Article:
I have waited in hopes of hearing the sentiments of Her Majesty's Government on the interesting question the noble Lord has introduced to the House to-night. Prom this side of the House the noble Lord can expect nothing but support, for all who sit here are in accord with the principles upon which his Bill is founded. I may say that the great majority of those who belong to the Liberal Party are pledged to the principle of vesting the control of the liquor traffic in the inhabitants. I have heard to-night with no little surprise the panegyric which the hon. and gallant Admiral opposite (Admiral Field) pronounced upon himself and his brother Magistrates in Hampshire. I am in that county, and I have been able to see the effect of their action. The Licensing Returns show that that county presents one of the most unfavourable percentages of any county in England. According to my own observation, living in the midst of a sparsely-populated district, I can say that the proportion the public houses bear to other habitations is one of the most remarkable features of that part of 1735 the country. The hon. and gallant Admiral says that the Bench of his county are ignorant of the power they possess to exercise control over public houses. I am surprised to hear that statement. I thought everyone knew that except the Solicitor General. It is common knowledge up to his time certainly. While I was at the Home Office the Magistrates of Kent came to me and asked me to diminish the number of licences. I looked at them in surprise, and said, "I am astonished at this deputation coming to me, because I have the honour to receive gentlemen who have granted these licences, and who could put an end to them to-morrow if they wished." One of the Magistrates said, "Oh yes, that is perfectly true, but we do not like to take the unpopularity." I said, "Then you have come to ask me to undertake the unpopularity you will not undertake yourselves." To say, therefore, that it is not perfectly well known that the Magistrates have an absolute control over these licences is an assertion that cannot be maintained. Therefore, I felt it necessary rather to comment upon the action of their predecessors on the Bench, and I saw, with great satisfaction, that they passed a Resolution to which, I hope, effect will be given. If that is done there will be a considerable diminution in the number of public houses in England. In my opinion, the principle of popular control is the one that ought to be followed, and the popular areas ought to be very small, so that the authority exercising control will be able to ascertain the wants and wishes of the community. Thus a County Council sitting in a country town would be well able to judge of those wants and wishes. The rest is a matter of detail. The point that is most open to dispute is that which relates to compensation. The noble Lord opposite has been so fortunate, or so skilful, as to omit from his Bill any reference to this great subject of dispute, and has clothed himself in the immunities which are at once the pride and the safety of private Members, by leaving the responsibility of dealing with the question of compensation with the Government. I must say I do not envy the Government such a responsibility. The noble Lord says that this is a question of taxation. I am not going to 1736 enter upon this thorny and vexed question, but I wish the noble Lord had told us a little more of his mind with regard to it. He has not told us whether, in his opinion, the withdrawal of the annual licence is to be regarded as a taking away of a freehold, and compensation given accordingly. Another question I should have liked to have heard the noble Lord's views upon is whether the compensation is to be given to the publican, or to the brewer who has lent the publican money. If compensation is to be given at all, those are matters upon which we ought to make up our minds. With regard to the Bill itself, all I can say is that it is one which I should welcome from any quarter, and I welcome this one all the more because it will be supported with all the ability and authority of the noble Lord. Men of all parties concur in this, that we have to deal with an enormous evil, one which cannot be exaggerated, especially in view of the fact that was brought before us the other night by the Chancellor of the Exchequer, that the consumption of intoxicating drinks, instead of having diminished, as we hoped that it would have done, has largely increased. I rose from these Benches to declare my concurrence, shared, I am sure, greatly by hon. Gentlemen on this side, in the policy which the noble Lord has happily embraced, and the principle of the Bill which he proposes to introduce.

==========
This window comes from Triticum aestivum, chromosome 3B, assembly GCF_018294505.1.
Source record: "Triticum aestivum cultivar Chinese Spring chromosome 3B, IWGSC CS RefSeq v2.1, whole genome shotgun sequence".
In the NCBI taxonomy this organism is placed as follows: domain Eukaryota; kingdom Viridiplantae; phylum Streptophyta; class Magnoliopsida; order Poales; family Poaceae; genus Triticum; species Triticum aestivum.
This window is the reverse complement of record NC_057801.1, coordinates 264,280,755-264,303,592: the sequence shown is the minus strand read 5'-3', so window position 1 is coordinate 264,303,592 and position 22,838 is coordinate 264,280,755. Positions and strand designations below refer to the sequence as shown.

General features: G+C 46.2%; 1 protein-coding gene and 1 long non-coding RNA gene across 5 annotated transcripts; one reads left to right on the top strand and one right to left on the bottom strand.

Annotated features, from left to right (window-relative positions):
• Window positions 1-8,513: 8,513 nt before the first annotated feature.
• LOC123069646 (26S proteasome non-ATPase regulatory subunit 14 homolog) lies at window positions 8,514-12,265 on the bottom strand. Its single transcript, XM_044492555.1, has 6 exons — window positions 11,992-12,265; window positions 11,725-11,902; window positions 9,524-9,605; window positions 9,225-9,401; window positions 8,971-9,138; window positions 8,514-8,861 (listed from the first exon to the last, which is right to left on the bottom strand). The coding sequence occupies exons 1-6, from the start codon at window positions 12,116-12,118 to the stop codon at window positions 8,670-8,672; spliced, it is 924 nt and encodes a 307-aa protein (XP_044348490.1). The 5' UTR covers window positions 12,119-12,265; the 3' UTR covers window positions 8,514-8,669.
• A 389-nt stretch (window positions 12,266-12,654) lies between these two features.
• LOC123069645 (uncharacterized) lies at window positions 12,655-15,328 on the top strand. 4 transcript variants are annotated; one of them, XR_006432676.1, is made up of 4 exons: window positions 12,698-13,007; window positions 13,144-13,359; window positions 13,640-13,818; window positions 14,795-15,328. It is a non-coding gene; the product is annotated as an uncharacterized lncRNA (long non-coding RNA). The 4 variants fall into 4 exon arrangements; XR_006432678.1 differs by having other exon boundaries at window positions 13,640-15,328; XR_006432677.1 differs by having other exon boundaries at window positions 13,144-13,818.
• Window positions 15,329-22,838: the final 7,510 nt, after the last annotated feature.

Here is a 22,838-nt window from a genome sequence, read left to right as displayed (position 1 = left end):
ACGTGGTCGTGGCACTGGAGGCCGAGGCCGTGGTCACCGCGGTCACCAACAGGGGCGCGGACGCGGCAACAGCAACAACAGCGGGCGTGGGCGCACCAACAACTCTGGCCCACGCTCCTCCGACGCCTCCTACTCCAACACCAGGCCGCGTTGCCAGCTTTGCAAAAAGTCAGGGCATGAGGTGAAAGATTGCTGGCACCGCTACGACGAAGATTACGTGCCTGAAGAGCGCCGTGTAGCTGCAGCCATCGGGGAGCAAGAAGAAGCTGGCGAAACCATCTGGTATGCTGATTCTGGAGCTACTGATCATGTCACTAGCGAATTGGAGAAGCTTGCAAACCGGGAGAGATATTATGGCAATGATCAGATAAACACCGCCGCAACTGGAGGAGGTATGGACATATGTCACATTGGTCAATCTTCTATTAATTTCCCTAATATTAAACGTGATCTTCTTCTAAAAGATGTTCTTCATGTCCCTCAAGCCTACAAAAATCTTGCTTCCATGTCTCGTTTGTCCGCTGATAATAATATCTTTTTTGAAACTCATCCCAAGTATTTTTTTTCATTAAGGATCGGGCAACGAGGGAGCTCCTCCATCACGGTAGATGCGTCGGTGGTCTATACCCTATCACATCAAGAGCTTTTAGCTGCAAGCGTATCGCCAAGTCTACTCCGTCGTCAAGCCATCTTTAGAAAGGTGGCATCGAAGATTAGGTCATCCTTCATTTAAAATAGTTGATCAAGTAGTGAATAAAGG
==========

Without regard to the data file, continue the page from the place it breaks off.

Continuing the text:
§ *(11.48.) THE PRESIDENT OF THE LOCAL GOVERNMENT BOARD (Mr. RITCHIE,) Tower Hamlets, St. George's